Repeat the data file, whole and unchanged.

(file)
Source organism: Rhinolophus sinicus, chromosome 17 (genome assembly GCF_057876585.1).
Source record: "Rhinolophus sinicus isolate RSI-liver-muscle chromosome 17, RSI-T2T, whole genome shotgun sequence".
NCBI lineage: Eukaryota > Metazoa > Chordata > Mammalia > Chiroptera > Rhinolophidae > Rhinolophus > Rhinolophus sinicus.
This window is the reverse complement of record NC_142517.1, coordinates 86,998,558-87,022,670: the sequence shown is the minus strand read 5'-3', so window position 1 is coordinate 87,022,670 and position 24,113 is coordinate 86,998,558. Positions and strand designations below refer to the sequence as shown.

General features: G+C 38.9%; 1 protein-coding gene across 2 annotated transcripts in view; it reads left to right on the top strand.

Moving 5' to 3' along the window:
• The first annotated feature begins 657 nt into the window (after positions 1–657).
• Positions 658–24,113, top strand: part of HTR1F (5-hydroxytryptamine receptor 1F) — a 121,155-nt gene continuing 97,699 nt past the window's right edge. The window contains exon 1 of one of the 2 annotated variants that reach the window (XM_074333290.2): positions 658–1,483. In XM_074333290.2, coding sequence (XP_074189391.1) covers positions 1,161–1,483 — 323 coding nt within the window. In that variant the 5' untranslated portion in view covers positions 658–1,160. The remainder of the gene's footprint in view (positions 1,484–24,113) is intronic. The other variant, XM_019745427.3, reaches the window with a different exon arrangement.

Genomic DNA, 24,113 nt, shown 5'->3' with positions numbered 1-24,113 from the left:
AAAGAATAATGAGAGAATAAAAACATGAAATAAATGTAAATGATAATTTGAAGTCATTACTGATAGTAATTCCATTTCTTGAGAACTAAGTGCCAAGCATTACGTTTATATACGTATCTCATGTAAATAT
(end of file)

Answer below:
Source organism: Rhinolophus sinicus, chromosome 17 (genome assembly GCF_057876585.1).
Source record: "Rhinolophus sinicus isolate RSI-liver-muscle chromosome 17, RSI-T2T, whole genome shotgun sequence".
NCBI lineage: Eukaryota > Metazoa > Chordata > Mammalia > Chiroptera > Rhinolophidae > Rhinolophus > Rhinolophus sinicus.
This window is the reverse complement of record NC_142517.1, coordinates 86,998,558-87,022,670: the sequence shown is the minus strand read 5'-3', so window position 1 is coordinate 87,022,670 and position 24,113 is coordinate 86,998,558. Positions and strand designations below refer to the sequence as shown.

General features: G+C 38.9%; 1 protein-coding gene across 2 annotated transcripts in view; it reads left to right on the top strand.

Moving 5' to 3' along the window:
• The first annotated feature begins 657 nt into the window (after positions 1–657).
• Positions 658–24,113, top strand: part of HTR1F (5-hydroxytryptamine receptor 1F) — a 121,155-nt gene continuing 97,699 nt past the window's right edge. The window contains exon 1 of one of the 2 annotated variants that reach the window (XM_074333290.2): positions 658–1,483. In XM_074333290.2, coding sequence (XP_074189391.1) covers positions 1,161–1,483 — 323 coding nt within the window. In that variant the 5' untranslated portion in view covers positions 658–1,160. The remainder of the gene's footprint in view (positions 1,484–24,113) is intronic. The other variant, XM_019745427.3, reaches the window with a different exon arrangement.

Genomic DNA, 24,113 nt, shown 5'->3' with positions numbered 1-24,113 from the left:
AAAGAATAATGAGAGAATAAAAACATGAAATAAATGTAAATGATAATTTGAAGTCATTACTGATAGTAATTCCATTTCTTGAGAACTAAGTGCCAAGCATTACGTTTATATACGTATCTCATGTAAATAT